BRICS has extended invitations to Argentina, Egypt, Ethiopia, Iran, the UAE, and Saudi Arabia.
This move is seen as a way to counterbalance Western-dominated entities.
The inclusion of Iran has attracted attention.
The BRICS group, which consists of Brazil, Russia, India, China, and South Africa, has extended invitations to six other countries, namely Argentina, Egypt, Ethiopia, Iran, the United Arab Emirates, and Saudi Arabia.
This move showcases the group’s emergence as a strong geopolitical alternative to Western-led international forums. The announcement was made during a summit in South Africa, highlighting the BRICS group’s intention to counterbalance Western-dominated entities like the G7 and the World Bank.
Despite presenting a united front, the recent BRICS summit revealed differing opinions among its members regarding this expansion. Some leaders expressed caution about recreating Cold War-era global dynamics, expressing concerns about potential changes in the group’s priorities and dynamics.
Nonetheless, this expansion aligns with the BRICS group’s aim of promoting diversity in an increasingly divided world, especially given events such as Russia’s actions in Ukraine and strained relations between the US and China.
The inclusion of Argentina, Egypt, Ethiopia, Iran, the UAE, and Saudi Arabia has sparked discussions about the future direction of the BRICS group. India, mindful of its ongoing territorial disputes with China, emphasized its strategic importance within the group. Brazil and South Africa aimed to maintain their relationships with partners in Europe and North America.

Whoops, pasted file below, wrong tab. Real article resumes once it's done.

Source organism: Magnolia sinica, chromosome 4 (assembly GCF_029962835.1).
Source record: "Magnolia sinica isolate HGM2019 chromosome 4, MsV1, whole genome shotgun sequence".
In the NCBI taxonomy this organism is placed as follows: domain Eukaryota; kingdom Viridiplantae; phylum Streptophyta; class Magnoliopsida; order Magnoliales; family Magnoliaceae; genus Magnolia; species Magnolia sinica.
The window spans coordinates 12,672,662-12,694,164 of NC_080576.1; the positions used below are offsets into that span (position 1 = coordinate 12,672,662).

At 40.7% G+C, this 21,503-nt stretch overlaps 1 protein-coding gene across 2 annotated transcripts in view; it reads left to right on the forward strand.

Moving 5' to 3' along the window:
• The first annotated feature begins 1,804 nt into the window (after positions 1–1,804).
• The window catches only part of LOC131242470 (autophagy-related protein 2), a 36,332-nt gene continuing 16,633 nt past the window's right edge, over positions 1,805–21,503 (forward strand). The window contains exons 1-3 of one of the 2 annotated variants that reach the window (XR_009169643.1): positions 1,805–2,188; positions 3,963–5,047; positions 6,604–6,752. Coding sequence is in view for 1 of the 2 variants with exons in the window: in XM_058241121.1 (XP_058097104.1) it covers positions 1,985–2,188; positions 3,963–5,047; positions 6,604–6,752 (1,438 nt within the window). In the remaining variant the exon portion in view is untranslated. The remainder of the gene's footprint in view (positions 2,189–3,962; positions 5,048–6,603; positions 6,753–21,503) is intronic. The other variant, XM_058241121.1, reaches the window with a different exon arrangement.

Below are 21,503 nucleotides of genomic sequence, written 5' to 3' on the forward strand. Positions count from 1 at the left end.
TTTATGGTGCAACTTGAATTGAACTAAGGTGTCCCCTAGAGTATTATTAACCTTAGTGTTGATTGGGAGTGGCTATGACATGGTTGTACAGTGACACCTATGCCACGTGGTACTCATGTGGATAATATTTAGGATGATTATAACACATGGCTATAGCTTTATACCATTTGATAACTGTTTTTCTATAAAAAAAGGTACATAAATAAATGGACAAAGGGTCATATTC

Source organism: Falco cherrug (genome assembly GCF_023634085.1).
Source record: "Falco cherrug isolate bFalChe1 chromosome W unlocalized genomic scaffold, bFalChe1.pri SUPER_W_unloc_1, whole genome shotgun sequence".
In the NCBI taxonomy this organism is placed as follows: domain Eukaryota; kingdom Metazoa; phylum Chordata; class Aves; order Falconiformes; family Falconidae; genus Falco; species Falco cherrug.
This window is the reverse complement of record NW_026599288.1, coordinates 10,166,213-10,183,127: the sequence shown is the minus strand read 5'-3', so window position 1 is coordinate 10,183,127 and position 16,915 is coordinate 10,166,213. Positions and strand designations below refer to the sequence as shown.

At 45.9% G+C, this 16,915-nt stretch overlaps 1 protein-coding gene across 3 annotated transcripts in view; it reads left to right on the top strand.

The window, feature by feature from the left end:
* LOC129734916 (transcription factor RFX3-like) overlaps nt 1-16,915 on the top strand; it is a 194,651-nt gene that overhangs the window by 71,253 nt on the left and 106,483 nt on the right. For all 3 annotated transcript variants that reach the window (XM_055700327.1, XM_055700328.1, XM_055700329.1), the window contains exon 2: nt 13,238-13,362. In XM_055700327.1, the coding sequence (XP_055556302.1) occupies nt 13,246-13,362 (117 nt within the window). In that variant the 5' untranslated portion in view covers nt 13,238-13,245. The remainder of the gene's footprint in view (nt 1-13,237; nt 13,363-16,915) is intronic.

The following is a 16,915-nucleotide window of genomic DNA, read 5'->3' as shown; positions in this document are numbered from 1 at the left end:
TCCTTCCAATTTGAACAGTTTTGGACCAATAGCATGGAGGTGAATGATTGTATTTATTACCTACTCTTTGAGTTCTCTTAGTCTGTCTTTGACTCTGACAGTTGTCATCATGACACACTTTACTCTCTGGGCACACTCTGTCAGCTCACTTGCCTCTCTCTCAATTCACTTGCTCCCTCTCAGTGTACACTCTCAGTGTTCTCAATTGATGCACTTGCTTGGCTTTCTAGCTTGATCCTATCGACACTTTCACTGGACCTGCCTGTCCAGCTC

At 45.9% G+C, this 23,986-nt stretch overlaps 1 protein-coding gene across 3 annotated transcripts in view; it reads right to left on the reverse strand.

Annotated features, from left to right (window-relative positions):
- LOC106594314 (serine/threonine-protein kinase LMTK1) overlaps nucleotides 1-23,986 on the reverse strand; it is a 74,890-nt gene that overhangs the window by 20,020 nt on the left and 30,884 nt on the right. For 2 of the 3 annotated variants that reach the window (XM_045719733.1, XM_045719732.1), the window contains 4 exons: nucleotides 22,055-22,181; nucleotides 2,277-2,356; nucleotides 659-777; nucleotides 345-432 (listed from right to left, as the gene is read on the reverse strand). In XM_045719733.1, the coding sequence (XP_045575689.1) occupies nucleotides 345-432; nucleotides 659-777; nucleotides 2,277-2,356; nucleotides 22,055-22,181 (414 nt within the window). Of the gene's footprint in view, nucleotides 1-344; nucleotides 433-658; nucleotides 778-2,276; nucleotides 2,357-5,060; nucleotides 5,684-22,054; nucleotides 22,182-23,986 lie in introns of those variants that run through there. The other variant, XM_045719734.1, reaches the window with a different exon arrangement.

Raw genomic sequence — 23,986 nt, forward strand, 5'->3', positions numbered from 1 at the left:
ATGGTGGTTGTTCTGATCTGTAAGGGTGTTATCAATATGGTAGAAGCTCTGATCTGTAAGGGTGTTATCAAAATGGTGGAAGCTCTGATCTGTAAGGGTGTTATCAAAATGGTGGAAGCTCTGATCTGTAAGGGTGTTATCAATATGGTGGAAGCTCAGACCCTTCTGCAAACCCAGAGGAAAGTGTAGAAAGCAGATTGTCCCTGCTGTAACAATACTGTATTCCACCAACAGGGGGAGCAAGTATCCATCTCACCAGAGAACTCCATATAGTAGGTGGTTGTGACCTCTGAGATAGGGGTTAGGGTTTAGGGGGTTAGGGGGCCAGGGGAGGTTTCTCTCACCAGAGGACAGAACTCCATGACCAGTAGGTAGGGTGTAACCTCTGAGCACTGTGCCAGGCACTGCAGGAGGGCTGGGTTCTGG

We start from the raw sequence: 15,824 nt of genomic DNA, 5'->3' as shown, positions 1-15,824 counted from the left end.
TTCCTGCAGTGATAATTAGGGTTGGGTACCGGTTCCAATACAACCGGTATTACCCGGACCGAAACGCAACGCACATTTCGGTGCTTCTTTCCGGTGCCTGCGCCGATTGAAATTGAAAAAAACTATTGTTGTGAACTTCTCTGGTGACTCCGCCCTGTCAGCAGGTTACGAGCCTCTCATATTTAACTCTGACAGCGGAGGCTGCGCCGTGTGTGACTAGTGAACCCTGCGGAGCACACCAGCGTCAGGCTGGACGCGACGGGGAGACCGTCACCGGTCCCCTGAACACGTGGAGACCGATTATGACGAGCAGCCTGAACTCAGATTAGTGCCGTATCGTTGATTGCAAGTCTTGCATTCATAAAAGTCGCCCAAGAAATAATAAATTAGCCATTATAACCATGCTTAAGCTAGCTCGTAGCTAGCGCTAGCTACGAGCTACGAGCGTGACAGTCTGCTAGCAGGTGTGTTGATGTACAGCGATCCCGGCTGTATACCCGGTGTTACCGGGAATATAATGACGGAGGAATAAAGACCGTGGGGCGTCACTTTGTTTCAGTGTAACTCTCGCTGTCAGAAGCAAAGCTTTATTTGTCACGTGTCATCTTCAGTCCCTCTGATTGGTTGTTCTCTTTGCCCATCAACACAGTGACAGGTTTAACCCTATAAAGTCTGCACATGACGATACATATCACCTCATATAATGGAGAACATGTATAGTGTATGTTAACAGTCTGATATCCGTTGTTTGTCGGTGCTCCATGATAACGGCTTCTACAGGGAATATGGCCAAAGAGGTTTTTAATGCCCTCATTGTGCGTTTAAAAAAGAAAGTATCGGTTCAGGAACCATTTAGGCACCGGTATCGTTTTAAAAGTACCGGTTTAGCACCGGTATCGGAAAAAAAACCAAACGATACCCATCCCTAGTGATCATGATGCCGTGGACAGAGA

The decision to include Iran in this expansion attracted attention, highlighting the influence of Russia and China in shaping the group’s choices. This move could potentially heighten geopolitical tensions with Western powers due to Iran’s complex international relations. While countering Western dominance is a clear goal for the BRICS group, Iran’s involvement adds a layer of complexity to this pursuit.
China’s President, Xi Jinping, a supporter of swift expansion, hailed the addition of new members as a “historic” development. Xi emphasized the importance of collaboratively defining and upholding international rules, challenging the notion that the most powerful players should dictate these rules.
Indian Prime Minister Narendra Modi echoed this sentiment, seeing the expansion as a catalyst for global institutions to adjust to changing times.
The addition of six new countries to BRICS introduces a wide range of strategic interests.
Saudi Arabia, an important trading partner in the Middle East for BRICS, has nurtured its relationship with China while also maintaining some independence from the US.
Egypt, situated between Africa and the Middle East, has developed connections with Russia and China while also staying connected with the United States.
Facing economic difficulties, Argentina views BRICS membership as a potential source of financial support and an opportunity to explore new economic paths.
Iran’s bid to join BRICS reflects its aspiration to strengthen bonds with non-Western nations and counter Western isolation efforts.
The United Arab Emirates, already involved with BRICS’ New Development Bank, has been formally invited for full membership, indicating a significant advancement in its collaboration with the group.
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